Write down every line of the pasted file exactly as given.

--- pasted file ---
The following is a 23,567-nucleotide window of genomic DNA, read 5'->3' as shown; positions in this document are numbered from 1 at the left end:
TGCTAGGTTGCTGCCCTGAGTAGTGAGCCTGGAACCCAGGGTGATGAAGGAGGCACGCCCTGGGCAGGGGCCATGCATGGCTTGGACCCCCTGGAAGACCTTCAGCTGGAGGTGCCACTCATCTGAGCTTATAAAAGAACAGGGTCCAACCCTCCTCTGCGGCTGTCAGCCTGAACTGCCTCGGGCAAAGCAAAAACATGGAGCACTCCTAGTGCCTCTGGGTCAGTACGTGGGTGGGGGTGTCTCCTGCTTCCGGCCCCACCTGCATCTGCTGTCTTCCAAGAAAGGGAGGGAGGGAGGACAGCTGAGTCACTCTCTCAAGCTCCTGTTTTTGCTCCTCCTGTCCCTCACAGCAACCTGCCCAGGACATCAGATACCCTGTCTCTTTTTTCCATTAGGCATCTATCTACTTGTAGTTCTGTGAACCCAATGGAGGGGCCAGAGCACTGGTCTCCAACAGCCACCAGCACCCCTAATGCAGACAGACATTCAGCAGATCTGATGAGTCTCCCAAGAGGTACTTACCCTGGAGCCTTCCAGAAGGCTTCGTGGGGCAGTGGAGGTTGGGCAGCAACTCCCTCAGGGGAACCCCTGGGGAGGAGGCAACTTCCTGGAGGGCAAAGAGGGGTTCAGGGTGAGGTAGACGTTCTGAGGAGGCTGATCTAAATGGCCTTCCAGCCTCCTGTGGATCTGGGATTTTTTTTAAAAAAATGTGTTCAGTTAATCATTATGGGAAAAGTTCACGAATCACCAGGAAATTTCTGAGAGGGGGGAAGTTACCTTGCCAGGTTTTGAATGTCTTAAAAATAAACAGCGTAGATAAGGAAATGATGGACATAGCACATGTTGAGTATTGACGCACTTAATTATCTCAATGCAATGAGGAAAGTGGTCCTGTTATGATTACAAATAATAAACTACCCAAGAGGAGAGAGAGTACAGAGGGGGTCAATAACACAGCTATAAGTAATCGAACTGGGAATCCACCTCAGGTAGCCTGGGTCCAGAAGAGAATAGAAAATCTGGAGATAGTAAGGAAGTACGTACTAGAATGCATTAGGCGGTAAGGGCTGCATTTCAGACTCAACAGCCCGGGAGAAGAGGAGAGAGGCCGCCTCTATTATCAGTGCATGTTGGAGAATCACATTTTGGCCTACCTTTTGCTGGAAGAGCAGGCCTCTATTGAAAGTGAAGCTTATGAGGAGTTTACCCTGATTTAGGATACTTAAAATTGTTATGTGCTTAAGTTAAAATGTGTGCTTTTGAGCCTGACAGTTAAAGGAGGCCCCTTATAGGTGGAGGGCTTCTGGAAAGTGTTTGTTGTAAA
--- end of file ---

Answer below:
The following is a 23,567-nucleotide window of genomic DNA, read 5'->3' as shown; positions in this document are numbered from 1 at the left end:
TGCTAGGTTGCTGCCCTGAGTAGTGAGCCTGGAACCCAGGGTGATGAAGGAGGCACGCCCTGGGCAGGGGCCATGCATGGCTTGGACCCCCTGGAAGACCTTCAGCTGGAGGTGCCACTCATCTGAGCTTATAAAAGAACAGGGTCCAACCCTCCTCTGCGGCTGTCAGCCTGAACTGCCTCGGGCAAAGCAAAAACATGGAGCACTCCTAGTGCCTCTGGGTCAGTACGTGGGTGGGGGTGTCTCCTGCTTCCGGCCCCACCTGCATCTGCTGTCTTCCAAGAAAGGGAGGGAGGGAGGACAGCTGAGTCACTCTCTCAAGCTCCTGTTTTTGCTCCTCCTGTCCCTCACAGCAACCTGCCCAGGACATCAGATACCCTGTCTCTTTTTTCCATTAGGCATCTATCTACTTGTAGTTCTGTGAACCCAATGGAGGGGCCAGAGCACTGGTCTCCAACAGCCACCAGCACCCCTAATGCAGACAGACATTCAGCAGATCTGATGAGTCTCCCAAGAGGTACTTACCCTGGAGCCTTCCAGAAGGCTTCGTGGGGCAGTGGAGGTTGGGCAGCAACTCCCTCAGGGGAACCCCTGGGGAGGAGGCAACTTCCTGGAGGGCAAAGAGGGGTTCAGGGTGAGGTAGACGTTCTGAGGAGGCTGATCTAAATGGCCTTCCAGCCTCCTGTGGATCTGGGATTTTTTTTAAAAAAATGTGTTCAGTTAATCATTATGGGAAAAGTTCACGAATCACCAGGAAATTTCTGAGAGGGGGGAAGTTACCTTGCCAGGTTTTGAATGTCTTAAAAATAAACAGCGTAGATAAGGAAATGATGGACATAGCACATGTTGAGTATTGACGCACTTAATTATCTCAATGCAATGAGGAAAGTGGTCCTGTTATGATTACAAATAATAAACTACCCAAGAGGAGAGAGAGTACAGAGGGGGTCAATAACACAGCTATAAGTAATCGAACTGGGAATCCACCTCAGGTAGCCTGGGTCCAGAAGAGAATAGAAAATCTGGAGATAGTAAGGAAGTACGTACTAGAATGCATTAGGCGGTAAGGGCTGCATTTCAGACTCAACAGCCCGGGAGAAGAGGAGAGAGGCCGCCTCTATTATCAGTGCATGTTGGAGAATCACATTTTGGCCTACCTTTTGCTGGAAGAGCAGGCCTCTATTGAAAGTGAAGCTTATGAGGAGTTTACCCTGATTTAGGATACTTAAAATTGTTATGTGCTTAAGTTAAAATGTGTGCTTTTGAGCCTGACAGTTAAAGGAGGCCCCTTATAGGTGGAGGGCTTCTGGAAAGTGTTTGTTGTAAA